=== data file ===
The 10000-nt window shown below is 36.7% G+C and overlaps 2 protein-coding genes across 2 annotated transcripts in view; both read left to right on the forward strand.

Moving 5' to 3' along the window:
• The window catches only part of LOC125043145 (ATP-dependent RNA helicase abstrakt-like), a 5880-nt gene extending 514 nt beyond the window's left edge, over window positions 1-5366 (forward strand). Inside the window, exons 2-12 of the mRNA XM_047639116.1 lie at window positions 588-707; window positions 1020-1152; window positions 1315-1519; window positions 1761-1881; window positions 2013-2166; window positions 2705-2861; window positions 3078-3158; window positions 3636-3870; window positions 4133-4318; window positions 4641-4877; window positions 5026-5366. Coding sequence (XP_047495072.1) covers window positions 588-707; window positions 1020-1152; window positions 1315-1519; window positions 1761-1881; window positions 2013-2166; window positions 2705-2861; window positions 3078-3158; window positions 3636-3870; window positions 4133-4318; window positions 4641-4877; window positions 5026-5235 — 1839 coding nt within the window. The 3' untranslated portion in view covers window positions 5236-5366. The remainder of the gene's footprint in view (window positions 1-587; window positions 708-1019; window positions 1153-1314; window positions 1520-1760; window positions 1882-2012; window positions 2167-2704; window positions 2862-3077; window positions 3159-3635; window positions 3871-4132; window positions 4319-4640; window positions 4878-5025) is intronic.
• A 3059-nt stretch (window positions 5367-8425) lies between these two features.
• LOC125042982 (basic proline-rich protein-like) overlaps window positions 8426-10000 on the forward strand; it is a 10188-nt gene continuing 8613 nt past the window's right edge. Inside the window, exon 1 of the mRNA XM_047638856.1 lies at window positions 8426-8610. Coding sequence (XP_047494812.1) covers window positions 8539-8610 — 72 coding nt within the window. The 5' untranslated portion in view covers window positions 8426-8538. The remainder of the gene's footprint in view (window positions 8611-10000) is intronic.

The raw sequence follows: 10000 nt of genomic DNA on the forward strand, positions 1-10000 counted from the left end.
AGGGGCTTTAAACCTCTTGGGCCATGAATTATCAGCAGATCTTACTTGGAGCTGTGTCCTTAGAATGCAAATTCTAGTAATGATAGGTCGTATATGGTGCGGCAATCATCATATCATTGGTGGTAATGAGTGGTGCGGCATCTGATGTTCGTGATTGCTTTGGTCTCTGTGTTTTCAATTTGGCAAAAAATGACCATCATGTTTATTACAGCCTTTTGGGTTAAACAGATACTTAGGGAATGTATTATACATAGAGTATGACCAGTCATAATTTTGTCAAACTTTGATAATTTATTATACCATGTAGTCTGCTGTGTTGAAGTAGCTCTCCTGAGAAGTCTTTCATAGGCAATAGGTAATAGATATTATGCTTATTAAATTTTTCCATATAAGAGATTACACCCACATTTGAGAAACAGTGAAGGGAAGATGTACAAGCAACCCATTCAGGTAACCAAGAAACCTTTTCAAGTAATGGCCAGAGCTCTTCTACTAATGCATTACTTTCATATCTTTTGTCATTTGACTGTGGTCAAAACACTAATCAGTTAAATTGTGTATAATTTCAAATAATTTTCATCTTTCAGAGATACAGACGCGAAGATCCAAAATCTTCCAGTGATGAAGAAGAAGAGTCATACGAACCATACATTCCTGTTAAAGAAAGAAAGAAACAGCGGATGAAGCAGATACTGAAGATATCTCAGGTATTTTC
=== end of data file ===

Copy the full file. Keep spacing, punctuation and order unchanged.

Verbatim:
The 10000-nt window shown below is 36.7% G+C and overlaps 2 protein-coding genes across 2 annotated transcripts in view; both read left to right on the forward strand.

Moving 5' to 3' along the window:
• The window catches only part of LOC125043145 (ATP-dependent RNA helicase abstrakt-like), a 5880-nt gene extending 514 nt beyond the window's left edge, over window positions 1-5366 (forward strand). Inside the window, exons 2-12 of the mRNA XM_047639116.1 lie at window positions 588-707; window positions 1020-1152; window positions 1315-1519; window positions 1761-1881; window positions 2013-2166; window positions 2705-2861; window positions 3078-3158; window positions 3636-3870; window positions 4133-4318; window positions 4641-4877; window positions 5026-5366. Coding sequence (XP_047495072.1) covers window positions 588-707; window positions 1020-1152; window positions 1315-1519; window positions 1761-1881; window positions 2013-2166; window positions 2705-2861; window positions 3078-3158; window positions 3636-3870; window positions 4133-4318; window positions 4641-4877; window positions 5026-5235 — 1839 coding nt within the window. The 3' untranslated portion in view covers window positions 5236-5366. The remainder of the gene's footprint in view (window positions 1-587; window positions 708-1019; window positions 1153-1314; window positions 1520-1760; window positions 1882-2012; window positions 2167-2704; window positions 2862-3077; window positions 3159-3635; window positions 3871-4132; window positions 4319-4640; window positions 4878-5025) is intronic.
• A 3059-nt stretch (window positions 5367-8425) lies between these two features.
• LOC125042982 (basic proline-rich protein-like) overlaps window positions 8426-10000 on the forward strand; it is a 10188-nt gene continuing 8613 nt past the window's right edge. Inside the window, exon 1 of the mRNA XM_047638856.1 lies at window positions 8426-8610. Coding sequence (XP_047494812.1) covers window positions 8539-8610 — 72 coding nt within the window. The 5' untranslated portion in view covers window positions 8426-8538. The remainder of the gene's footprint in view (window positions 8611-10000) is intronic.

The raw sequence follows: 10000 nt of genomic DNA on the forward strand, positions 1-10000 counted from the left end.
AGGGGCTTTAAACCTCTTGGGCCATGAATTATCAGCAGATCTTACTTGGAGCTGTGTCCTTAGAATGCAAATTCTAGTAATGATAGGTCGTATATGGTGCGGCAATCATCATATCATTGGTGGTAATGAGTGGTGCGGCATCTGATGTTCGTGATTGCTTTGGTCTCTGTGTTTTCAATTTGGCAAAAAATGACCATCATGTTTATTACAGCCTTTTGGGTTAAACAGATACTTAGGGAATGTATTATACATAGAGTATGACCAGTCATAATTTTGTCAAACTTTGATAATTTATTATACCATGTAGTCTGCTGTGTTGAAGTAGCTCTCCTGAGAAGTCTTTCATAGGCAATAGGTAATAGATATTATGCTTATTAAATTTTTCCATATAAGAGATTACACCCACATTTGAGAAACAGTGAAGGGAAGATGTACAAGCAACCCATTCAGGTAACCAAGAAACCTTTTCAAGTAATGGCCAGAGCTCTTCTACTAATGCATTACTTTCATATCTTTTGTCATTTGACTGTGGTCAAAACACTAATCAGTTAAATTGTGTATAATTTCAAATAATTTTCATCTTTCAGAGATACAGACGCGAAGATCCAAAATCTTCCAGTGATGAAGAAGAAGAGTCATACGAACCATACATTCCTGTTAAAGAAAGAAAGAAACAGCGGATGAAGCAGATACTGAAGATATCTCAGGTATTTTC